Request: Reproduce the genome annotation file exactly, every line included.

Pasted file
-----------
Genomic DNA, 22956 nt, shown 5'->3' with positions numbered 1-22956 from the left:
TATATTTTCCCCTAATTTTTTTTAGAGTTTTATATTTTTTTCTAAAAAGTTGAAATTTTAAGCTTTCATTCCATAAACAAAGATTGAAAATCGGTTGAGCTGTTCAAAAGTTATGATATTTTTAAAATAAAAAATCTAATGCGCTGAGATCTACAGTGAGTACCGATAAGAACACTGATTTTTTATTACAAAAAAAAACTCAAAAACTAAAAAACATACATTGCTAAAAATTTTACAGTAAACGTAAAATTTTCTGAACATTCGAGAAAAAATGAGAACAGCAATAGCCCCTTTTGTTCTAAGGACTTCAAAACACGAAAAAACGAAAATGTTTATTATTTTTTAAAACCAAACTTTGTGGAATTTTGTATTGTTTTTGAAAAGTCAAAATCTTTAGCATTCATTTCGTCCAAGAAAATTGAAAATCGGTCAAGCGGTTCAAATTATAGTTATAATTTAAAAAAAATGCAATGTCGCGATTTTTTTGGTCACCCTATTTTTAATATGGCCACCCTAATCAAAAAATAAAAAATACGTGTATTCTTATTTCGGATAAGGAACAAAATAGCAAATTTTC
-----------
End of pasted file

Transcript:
Genomic DNA, 22956 nt, shown 5'->3' with positions numbered 1-22956 from the left:
TATATTTTCCCCTAATTTTTTTTAGAGTTTTATATTTTTTTCTAAAAAGTTGAAATTTTAAGCTTTCATTCCATAAACAAAGATTGAAAATCGGTTGAGCTGTTCAAAAGTTATGATATTTTTAAAATAAAAAATCTAATGCGCTGAGATCTACAGTGAGTACCGATAAGAACACTGATTTTTTATTACAAAAAAAAACTCAAAAACTAAAAAACATACATTGCTAAAAATTTTACAGTAAACGTAAAATTTTCTGAACATTCGAGAAAAAATGAGAACAGCAATAGCCCCTTTTGTTCTAAGGACTTCAAAACACGAAAAAACGAAAATGTTTATTATTTTTTAAAACCAAACTTTGTGGAATTTTGTATTGTTTTTGAAAAGTCAAAATCTTTAGCATTCATTTCGTCCAAGAAAATTGAAAATCGGTCAAGCGGTTCAAATTATAGTTATAATTTAAAAAAAATGCAATGTCGCGATTTTTTTGGTCACCCTATTTTTAATATGGCCACCCTAATCAAAAAATAAAAAATACGTGTATTCTTATTTCGGATAAGGAACAAAATAGCAAATTTTC